Gassho
    sat/ lah
    Tai Shi
    Last edited by Tai Shi; 01-29-2021 at 08:21 PM. Reason: concision, spelling. my grammar checker says 9+ errors.
    "Nothing is so beautiful as spring--/ When weeds in wheels, shoot long and lovely and lush: Thrush eggs look little low heavens, and thrush/ Through the echoing timber does not rise and wring/ The ear it strikes like lightening to hear him sing;.." Hopkins

  8. #8
    You are very kind, Tai shi. Concerning the matter of belongings of the deceased, here in the West it is all about wills and families, perhaps elsewhere as well, but historically there were strict rules about it in the Ch'an and Zen monasteries. A sample (going well beyond three sentences here) from the Chanyuan Quinggui:

    A placard is hung announcing the auction of the deceased monk’s possessions to the assembly. While the bell is rung, everyone enters the hall. First, there is chanting for the deceased monk, then the chief seat is invited to examine the seal of the deceased’s property before opening it in front of the assembly. The possessions should be displayed in the hall before the bell is rung. The items are auctioned one at a time, after which the rector again leads the chanting .... Other than the enlightenment that comes with spiritual cultivation, which is the chief goal for all those who have renounced the world, monks should seek to acquire nothing but their clothes and a bowl. They should not accumulate property, which leads to avarice. A monk should prevent the possibility that, on the day of the auction after his death, the assembly will sit too long and become distressed because of the excessive number of belongings to be auctioned.
    The idea is that funeral expenses should be recovered, with the remainder going to the needs of the monastery, and perhaps in case of need, to the needs of the surrounding community, with the understanding that there is not much, because a monk should in a sense have had no possessions other than the sun, the moon, and the river. _()_

    gassho
    doyu shonin sat today and lah
    Last edited by Shōnin Risa Bear; 01-29-2021 at 09:18 PM.
    Visiting unsui, take with salt. तस्माद् अस्तित्वनास्तित्वे नाश्रीयेत विचक्षणः।

  9. #9
    I am beginning to read Snow Country by the Nobel Prize winning Kawabata, is the family name Yasunari? Jundo could tell us. I am impressed so far with description of these Japanese mountains, unreality of stark bare landscape as train resumes with Gishi playing with man ahead, who will find her, Comentary at the beginning of this masterpiece says it is built in structure arounds Haiku, and this is one of Japans greatest modern works of fiction, Haiku is metaphore.
    sat/ lah
    Tai shi
    Last edited by Tai Shi; 01-30-2021 at 07:04 AM.
    "Nothing is so beautiful as spring--/ When weeds in wheels, shoot long and lovely and lush: Thrush eggs look little low heavens, and thrush/ Through the echoing timber does not rise and wring/ The ear it strikes like lightening to hear him sing;.." Hopkins

  10. #10
    I am still reading the Tanahashi/Levitt translation of The Complete Cold Mountain. For anyone else doing this, there is a great series of podcast talks from Upaya in which the authors explore this:

    https://www.upaya.org/2020/06/levitt...nshan-7-parts/

    Snow Country sounds great, Tai Shi!

    Gassho
    Kokuu
    -sattoday-
    ------------------------------------
    Feel free to message me if you wish to talk about issues around practicing with physical limitations. This is something I have been sitting with for a fair while and am happy to help with suggestions or just offer a listening ear.

  11. #11
    Member Seikan's Avatar
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    Seems like Han Shan/Cold Mountain is proving to still be a popular read around here. Nice!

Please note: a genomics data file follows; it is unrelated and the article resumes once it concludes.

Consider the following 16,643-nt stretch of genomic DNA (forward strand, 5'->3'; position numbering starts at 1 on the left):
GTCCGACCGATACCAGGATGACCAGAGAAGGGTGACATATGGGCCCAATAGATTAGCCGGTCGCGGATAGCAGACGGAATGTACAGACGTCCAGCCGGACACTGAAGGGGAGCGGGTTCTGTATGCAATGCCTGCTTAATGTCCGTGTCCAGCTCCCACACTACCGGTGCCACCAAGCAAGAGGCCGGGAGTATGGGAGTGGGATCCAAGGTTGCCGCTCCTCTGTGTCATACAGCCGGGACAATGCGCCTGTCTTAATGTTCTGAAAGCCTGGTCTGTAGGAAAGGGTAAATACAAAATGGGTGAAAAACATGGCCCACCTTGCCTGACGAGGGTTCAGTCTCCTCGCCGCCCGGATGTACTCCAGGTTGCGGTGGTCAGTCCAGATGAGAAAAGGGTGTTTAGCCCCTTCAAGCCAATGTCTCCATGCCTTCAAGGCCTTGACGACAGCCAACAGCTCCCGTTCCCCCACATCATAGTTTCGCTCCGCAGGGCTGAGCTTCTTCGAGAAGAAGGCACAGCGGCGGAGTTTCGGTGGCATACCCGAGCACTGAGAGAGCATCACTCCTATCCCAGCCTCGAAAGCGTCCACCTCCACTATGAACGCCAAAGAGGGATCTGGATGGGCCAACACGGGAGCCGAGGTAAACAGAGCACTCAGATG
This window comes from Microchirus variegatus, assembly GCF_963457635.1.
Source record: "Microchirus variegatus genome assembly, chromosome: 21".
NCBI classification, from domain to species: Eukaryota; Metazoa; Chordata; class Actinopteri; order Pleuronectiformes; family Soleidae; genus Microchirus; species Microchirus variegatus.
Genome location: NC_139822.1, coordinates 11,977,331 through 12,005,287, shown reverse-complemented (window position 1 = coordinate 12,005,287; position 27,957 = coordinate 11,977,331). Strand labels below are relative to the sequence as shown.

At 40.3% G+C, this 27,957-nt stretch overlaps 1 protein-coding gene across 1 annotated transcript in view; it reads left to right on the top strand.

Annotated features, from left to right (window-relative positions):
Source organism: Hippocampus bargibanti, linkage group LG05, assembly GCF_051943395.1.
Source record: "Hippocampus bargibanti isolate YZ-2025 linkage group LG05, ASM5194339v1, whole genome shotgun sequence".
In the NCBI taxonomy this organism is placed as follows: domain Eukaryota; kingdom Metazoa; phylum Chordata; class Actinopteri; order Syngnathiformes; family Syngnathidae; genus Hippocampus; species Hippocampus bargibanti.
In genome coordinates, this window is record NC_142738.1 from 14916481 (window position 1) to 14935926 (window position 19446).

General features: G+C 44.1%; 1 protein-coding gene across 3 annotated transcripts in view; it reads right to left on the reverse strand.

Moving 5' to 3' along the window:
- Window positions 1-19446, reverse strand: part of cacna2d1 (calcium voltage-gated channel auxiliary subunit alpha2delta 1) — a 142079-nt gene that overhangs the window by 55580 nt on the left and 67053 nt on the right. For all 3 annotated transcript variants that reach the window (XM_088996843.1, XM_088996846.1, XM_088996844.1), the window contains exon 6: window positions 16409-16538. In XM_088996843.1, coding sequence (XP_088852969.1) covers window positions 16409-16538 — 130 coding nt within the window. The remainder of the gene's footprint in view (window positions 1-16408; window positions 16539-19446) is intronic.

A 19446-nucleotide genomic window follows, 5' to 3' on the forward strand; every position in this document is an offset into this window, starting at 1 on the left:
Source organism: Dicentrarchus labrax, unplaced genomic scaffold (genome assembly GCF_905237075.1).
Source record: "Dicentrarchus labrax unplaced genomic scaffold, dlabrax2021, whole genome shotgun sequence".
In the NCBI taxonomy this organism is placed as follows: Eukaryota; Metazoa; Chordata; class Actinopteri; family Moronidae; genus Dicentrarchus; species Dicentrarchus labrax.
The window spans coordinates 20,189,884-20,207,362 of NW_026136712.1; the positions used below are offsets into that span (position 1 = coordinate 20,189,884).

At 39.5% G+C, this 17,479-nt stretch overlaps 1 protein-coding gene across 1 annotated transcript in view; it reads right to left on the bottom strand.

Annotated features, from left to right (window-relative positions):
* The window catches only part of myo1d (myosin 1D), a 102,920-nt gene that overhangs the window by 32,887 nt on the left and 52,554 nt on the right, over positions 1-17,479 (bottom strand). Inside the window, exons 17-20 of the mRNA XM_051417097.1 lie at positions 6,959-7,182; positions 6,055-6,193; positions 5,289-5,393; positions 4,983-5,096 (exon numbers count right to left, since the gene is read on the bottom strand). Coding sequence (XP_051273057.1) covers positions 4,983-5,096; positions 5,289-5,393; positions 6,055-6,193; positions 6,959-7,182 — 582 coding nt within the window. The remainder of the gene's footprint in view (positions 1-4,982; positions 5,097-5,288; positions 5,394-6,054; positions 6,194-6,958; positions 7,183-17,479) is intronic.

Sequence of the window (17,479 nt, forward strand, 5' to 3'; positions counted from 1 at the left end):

Tai Shi, thanks for the recommendation of Snow Country. That looks like one that I need to add to my wish list.

    Between an online order and a visit to a favorite used book shop yesterday, I've added the following books to my collection this week (see photo). Now to stop acquiring books and put more time into reading them...

    Gassho,
    Seikan

    -stlah-
    聖簡 Seikan (Sacred Simplicity)

  12. #12
    Nice choices, Seikan! I have two of those. The Chiyo-ni one has always seemed prohibitively expensive when I have looked.

    Gassho
    Kokuu
    -sattoday-
    ------------------------------------
    Feel free to message me if you wish to talk about issues around practicing with physical limitations. This is something I have been sitting with for a fair while and am happy to help with suggestions or just offer a listening ear.

  13. #13
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    Quote Originally Posted by Kokuu View Post
    Nice choices, Seikan! I have two of those. The Chiyo-ni one has always seemed prohibitively expensive when I have looked.

    Gassho
    Kokuu
    -sattoday-
    Kokuu,

    The Chiyo-ni was an unexpected surprise. Being used (but in mint condition) it was only $8, so I couldn't pass it up. I'll let you know what I think once I get into it.

    Gassho,
    Seikan

    -st-


    Sent from my Pixel 4a (5G) using Tapatalk
    聖簡 Seikan (Sacred Simplicity)

  14. #14
    I've moved over to Being Peace by Thich Nhat Hanh. I am happy. I smile. I breathe out I smile. I breathe in I am happy. Someday I will return to Snow Mountains.
    Gassho
    sat/ lah
    Tai Shi
    "Nothing is so beautiful as spring--/ When weeds in wheels, shoot long and lovely and lush: Thrush eggs look little low heavens, and thrush/ Through the echoing timber does not rise and wring/ The ear it strikes like lightening to hear him sing;.." Hopkins

  15. #15
    I've moved over to Being Peace by Thich Nhat Hanh. I am happy. I smile. I breathe out I smile. I breathe in I am happy. I am Peace. Someday I will return to Snow Country.
    Gassho
    sat/ lah
    Tai Shi
    Last edited by Tai Shi; 02-07-2021 at 04:59 PM. Reason: concision, spelling.
    "Nothing is so beautiful as spring--/ When weeds in wheels, shoot long and lovely and lush: Thrush eggs look little low heavens, and thrush/ Through the echoing timber does not rise and wring/ The ear it strikes like lightening to hear him sing;.." Hopkins

  16. #16
    I am currently read the poetry of Robert Frost.

    Sent from my SM-T510 using Tapatalk
    No matter how much zazen we do, poor people do not become wealthy, and poverty does not become something easy to endure.